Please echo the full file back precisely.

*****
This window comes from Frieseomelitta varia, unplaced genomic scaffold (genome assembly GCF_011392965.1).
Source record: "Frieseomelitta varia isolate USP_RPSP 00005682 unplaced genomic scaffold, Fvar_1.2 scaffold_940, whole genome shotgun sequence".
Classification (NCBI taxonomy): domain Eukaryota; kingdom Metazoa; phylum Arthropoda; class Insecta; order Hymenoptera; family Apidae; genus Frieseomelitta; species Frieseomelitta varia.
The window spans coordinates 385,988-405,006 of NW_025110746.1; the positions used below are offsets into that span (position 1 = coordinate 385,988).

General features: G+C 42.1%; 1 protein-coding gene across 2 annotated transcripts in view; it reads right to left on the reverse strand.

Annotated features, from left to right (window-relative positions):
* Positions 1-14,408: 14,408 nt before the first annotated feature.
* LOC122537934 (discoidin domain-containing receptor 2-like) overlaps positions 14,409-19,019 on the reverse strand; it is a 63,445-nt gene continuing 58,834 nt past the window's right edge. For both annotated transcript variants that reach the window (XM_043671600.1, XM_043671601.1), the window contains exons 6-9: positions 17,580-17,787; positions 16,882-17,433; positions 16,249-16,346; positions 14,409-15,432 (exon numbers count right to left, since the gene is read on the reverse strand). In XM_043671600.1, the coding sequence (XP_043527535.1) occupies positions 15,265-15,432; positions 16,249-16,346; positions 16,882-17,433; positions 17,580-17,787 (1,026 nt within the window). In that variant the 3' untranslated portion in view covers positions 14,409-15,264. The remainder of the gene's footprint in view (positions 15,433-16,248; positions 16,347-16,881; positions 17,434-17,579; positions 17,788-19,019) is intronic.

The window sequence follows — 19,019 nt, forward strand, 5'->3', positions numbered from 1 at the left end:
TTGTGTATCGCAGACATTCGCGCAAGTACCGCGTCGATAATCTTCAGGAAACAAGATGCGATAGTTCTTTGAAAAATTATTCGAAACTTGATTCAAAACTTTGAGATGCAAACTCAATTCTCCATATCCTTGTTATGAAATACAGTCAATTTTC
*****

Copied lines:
This window comes from Frieseomelitta varia, unplaced genomic scaffold (genome assembly GCF_011392965.1).
Source record: "Frieseomelitta varia isolate USP_RPSP 00005682 unplaced genomic scaffold, Fvar_1.2 scaffold_940, whole genome shotgun sequence".
Classification (NCBI taxonomy): domain Eukaryota; kingdom Metazoa; phylum Arthropoda; class Insecta; order Hymenoptera; family Apidae; genus Frieseomelitta; species Frieseomelitta varia.
The window spans coordinates 385,988-405,006 of NW_025110746.1; the positions used below are offsets into that span (position 1 = coordinate 385,988).

General features: G+C 42.1%; 1 protein-coding gene across 2 annotated transcripts in view; it reads right to left on the reverse strand.

Annotated features, from left to right (window-relative positions):
* Positions 1-14,408: 14,408 nt before the first annotated feature.
* LOC122537934 (discoidin domain-containing receptor 2-like) overlaps positions 14,409-19,019 on the reverse strand; it is a 63,445-nt gene continuing 58,834 nt past the window's right edge. For both annotated transcript variants that reach the window (XM_043671600.1, XM_043671601.1), the window contains exons 6-9: positions 17,580-17,787; positions 16,882-17,433; positions 16,249-16,346; positions 14,409-15,432 (exon numbers count right to left, since the gene is read on the reverse strand). In XM_043671600.1, the coding sequence (XP_043527535.1) occupies positions 15,265-15,432; positions 16,249-16,346; positions 16,882-17,433; positions 17,580-17,787 (1,026 nt within the window). In that variant the 3' untranslated portion in view covers positions 14,409-15,264. The remainder of the gene's footprint in view (positions 15,433-16,248; positions 16,347-16,881; positions 17,434-17,579; positions 17,788-19,019) is intronic.

The window sequence follows — 19,019 nt, forward strand, 5'->3', positions numbered from 1 at the left end:
TTGTGTATCGCAGACATTCGCGCAAGTACCGCGTCGATAATCTTCAGGAAACAAGATGCGATAGTTCTTTGAAAAATTATTCGAAACTTGATTCAAAACTTTGAGATGCAAACTCAATTCTCCATATCCTTGTTATGAAATACAGTCAATTTTC